[License-review] [license review] Mulan PSL V1

Pamela Chestek pamela at chesteklegal.com
Fri Dec 6 14:05:18 UTC 2019

On 12/6/2019 1:03 AM, Carlo wrote:
> On 06/12/19 01:23, Josh Berkus wrote:
>> On 12/4/19 1:31 AM, zhou minghui wrote:
>>> As for your criticism, I totally understand your angle. However, you may
>>> understand we did that for a reason. We intended to make it easier for
>>> Chinese developers to read and understand, not inducing legal issues
>>> they don't want.  After all, we have about ten million developers in
>>> China, who are desperate to develop their software in open source
>>> fashion.  And they represent thousands of companies that may boost the
>>> Internet technologies.  They are not against English at all (we are in
>>> the same earth village, and we are applying for OSI approval here), but
>>> a Chinese version make them understand what they are licensed and
>>> license to. 
>> I think Carlo was arguing that this license should state that the
>> Chinese version is authoritative.  Certainly that would make sense to me.
> Thanks Josh for spotting the point. Pretty much so. **One** version
> should be authoritative, IMHO. Which one, that's up to the author of the
> license to decide.
> Suppose one contributor picks the English and another, for an unrelated
> project, the Chinese, and the two differ substantially due to a glitch
> in the translation. And a third party combines them. It's a minor hiccup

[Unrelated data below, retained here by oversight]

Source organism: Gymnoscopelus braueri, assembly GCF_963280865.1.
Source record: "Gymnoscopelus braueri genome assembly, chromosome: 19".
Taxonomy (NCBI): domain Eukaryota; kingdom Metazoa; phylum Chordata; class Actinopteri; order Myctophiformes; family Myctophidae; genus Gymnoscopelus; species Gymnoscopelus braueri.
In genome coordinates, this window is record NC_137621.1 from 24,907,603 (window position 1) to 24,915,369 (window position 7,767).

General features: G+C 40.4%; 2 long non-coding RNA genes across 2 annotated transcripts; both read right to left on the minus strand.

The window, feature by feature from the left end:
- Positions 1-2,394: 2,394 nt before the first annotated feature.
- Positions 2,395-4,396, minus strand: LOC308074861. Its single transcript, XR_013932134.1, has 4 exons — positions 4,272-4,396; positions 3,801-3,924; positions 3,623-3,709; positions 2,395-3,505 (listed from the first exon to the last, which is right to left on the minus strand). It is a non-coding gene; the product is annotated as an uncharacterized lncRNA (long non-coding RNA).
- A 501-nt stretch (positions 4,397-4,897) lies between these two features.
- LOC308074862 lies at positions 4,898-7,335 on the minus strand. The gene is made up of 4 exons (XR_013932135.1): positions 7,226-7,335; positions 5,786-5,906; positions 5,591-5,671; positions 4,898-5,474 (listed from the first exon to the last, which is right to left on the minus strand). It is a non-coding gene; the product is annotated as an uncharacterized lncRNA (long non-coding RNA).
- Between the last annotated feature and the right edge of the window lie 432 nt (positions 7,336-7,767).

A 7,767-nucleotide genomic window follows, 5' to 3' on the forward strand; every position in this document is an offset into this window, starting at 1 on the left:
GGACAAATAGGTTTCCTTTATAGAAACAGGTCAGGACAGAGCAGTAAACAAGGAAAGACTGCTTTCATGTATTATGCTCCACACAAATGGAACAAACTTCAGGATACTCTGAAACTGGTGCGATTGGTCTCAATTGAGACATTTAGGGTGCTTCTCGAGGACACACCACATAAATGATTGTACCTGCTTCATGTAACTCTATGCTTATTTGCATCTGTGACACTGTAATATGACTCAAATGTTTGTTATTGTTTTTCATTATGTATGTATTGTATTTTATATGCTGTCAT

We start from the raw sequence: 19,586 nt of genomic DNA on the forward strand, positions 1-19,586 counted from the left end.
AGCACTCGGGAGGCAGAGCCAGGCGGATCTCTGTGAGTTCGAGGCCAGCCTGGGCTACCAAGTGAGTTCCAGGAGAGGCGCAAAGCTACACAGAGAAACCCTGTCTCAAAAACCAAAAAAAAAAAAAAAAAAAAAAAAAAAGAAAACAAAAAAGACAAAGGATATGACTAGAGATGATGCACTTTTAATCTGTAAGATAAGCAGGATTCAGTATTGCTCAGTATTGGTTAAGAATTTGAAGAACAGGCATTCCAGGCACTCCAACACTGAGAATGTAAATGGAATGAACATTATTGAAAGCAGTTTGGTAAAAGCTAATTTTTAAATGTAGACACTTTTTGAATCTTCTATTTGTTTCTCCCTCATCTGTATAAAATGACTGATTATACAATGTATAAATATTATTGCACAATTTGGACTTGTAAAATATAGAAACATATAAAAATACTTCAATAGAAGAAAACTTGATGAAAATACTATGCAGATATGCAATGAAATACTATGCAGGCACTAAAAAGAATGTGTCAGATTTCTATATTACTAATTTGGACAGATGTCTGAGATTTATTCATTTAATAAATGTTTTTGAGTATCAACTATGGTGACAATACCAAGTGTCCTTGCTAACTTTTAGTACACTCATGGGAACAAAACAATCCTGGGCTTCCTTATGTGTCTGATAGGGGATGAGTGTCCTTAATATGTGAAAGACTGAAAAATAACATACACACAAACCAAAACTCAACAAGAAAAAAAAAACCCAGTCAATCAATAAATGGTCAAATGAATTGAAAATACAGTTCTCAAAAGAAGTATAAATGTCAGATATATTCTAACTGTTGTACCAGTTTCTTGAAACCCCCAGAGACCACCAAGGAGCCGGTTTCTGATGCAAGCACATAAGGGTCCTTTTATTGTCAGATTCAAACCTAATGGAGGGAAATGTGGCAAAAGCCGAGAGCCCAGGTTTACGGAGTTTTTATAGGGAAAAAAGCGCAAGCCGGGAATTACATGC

> here, as it's no copyleft, yet it's unnecessary added entropy. Which one
> applies? You would have two inbound and most of all two outbound
> licenses in a superstate, with the same name and different legal
> consequences.
> Again, not a big issue, rather a matter of elegance and "ecology".
Would it be possible to make one version authoritative is some countries
and the other authoritative in the rest of the world? You could says
something like "the Chinese version is the official version in China,
Hong Kong, etc. and the English version is the official version in the
other countries of the world." If you said that the Chinese version was
authoritative everywhere, and then litigate the license in the US, the
Chinese version will need to be translated to English. You might then
end up with a /different/ translation than the version written in English.

But you would want it very clear how it was divided. I would not say
something like "Chinese-speaking countries" because then you get into
arguments about what that means - is the United States a
Chinese-speaking country because it has a sizable Chinese-speaking
population? (We have no official language in the United States.)

Just suggesting it - does this create problems I'm not seeing?


Pamela S. Chestek
Chestek Legal
PO Box 2492
Raleigh, NC 27602
pamela at chesteklegal.com

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